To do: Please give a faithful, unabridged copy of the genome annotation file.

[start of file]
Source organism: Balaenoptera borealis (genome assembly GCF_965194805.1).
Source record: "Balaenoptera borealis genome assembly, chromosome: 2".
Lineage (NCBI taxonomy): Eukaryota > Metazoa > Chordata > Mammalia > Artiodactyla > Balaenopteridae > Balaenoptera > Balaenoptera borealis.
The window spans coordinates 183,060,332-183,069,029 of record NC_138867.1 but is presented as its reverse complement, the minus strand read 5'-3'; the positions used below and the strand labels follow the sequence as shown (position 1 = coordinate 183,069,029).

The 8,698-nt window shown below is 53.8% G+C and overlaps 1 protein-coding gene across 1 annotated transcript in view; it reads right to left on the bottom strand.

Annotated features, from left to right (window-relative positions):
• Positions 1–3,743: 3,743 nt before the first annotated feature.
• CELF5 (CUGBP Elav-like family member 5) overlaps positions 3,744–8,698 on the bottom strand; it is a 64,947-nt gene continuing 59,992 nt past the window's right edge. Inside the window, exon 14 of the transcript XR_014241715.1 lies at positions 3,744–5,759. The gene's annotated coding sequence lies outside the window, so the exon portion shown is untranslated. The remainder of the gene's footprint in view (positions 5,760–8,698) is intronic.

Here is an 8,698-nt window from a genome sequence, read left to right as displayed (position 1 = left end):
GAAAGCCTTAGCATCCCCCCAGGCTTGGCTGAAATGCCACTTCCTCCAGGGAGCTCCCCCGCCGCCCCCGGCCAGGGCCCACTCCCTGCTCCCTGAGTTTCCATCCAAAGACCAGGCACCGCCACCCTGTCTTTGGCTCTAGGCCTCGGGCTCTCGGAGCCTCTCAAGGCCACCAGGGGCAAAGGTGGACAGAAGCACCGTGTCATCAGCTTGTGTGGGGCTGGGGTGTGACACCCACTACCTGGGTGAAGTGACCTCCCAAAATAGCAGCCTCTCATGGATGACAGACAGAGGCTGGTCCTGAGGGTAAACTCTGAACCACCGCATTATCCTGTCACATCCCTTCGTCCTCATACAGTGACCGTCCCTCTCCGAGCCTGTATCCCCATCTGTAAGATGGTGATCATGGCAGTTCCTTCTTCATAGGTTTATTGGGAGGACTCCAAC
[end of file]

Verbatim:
Source organism: Balaenoptera borealis (genome assembly GCF_965194805.1).
Source record: "Balaenoptera borealis genome assembly, chromosome: 2".
Lineage (NCBI taxonomy): Eukaryota > Metazoa > Chordata > Mammalia > Artiodactyla > Balaenopteridae > Balaenoptera > Balaenoptera borealis.
The window spans coordinates 183,060,332-183,069,029 of record NC_138867.1 but is presented as its reverse complement, the minus strand read 5'-3'; the positions used below and the strand labels follow the sequence as shown (position 1 = coordinate 183,069,029).

The 8,698-nt window shown below is 53.8% G+C and overlaps 1 protein-coding gene across 1 annotated transcript in view; it reads right to left on the bottom strand.

Annotated features, from left to right (window-relative positions):
• Positions 1–3,743: 3,743 nt before the first annotated feature.
• CELF5 (CUGBP Elav-like family member 5) overlaps positions 3,744–8,698 on the bottom strand; it is a 64,947-nt gene continuing 59,992 nt past the window's right edge. Inside the window, exon 14 of the transcript XR_014241715.1 lies at positions 3,744–5,759. The gene's annotated coding sequence lies outside the window, so the exon portion shown is untranslated. The remainder of the gene's footprint in view (positions 5,760–8,698) is intronic.

Here is an 8,698-nt window from a genome sequence, read left to right as displayed (position 1 = left end):
GAAAGCCTTAGCATCCCCCCAGGCTTGGCTGAAATGCCACTTCCTCCAGGGAGCTCCCCCGCCGCCCCCGGCCAGGGCCCACTCCCTGCTCCCTGAGTTTCCATCCAAAGACCAGGCACCGCCACCCTGTCTTTGGCTCTAGGCCTCGGGCTCTCGGAGCCTCTCAAGGCCACCAGGGGCAAAGGTGGACAGAAGCACCGTGTCATCAGCTTGTGTGGGGCTGGGGTGTGACACCCACTACCTGGGTGAAGTGACCTCCCAAAATAGCAGCCTCTCATGGATGACAGACAGAGGCTGGTCCTGAGGGTAAACTCTGAACCACCGCATTATCCTGTCACATCCCTTCGTCCTCATACAGTGACCGTCCCTCTCCGAGCCTGTATCCCCATCTGTAAGATGGTGATCATGGCAGTTCCTTCTTCATAGGTTTATTGGGAGGACTCCAAC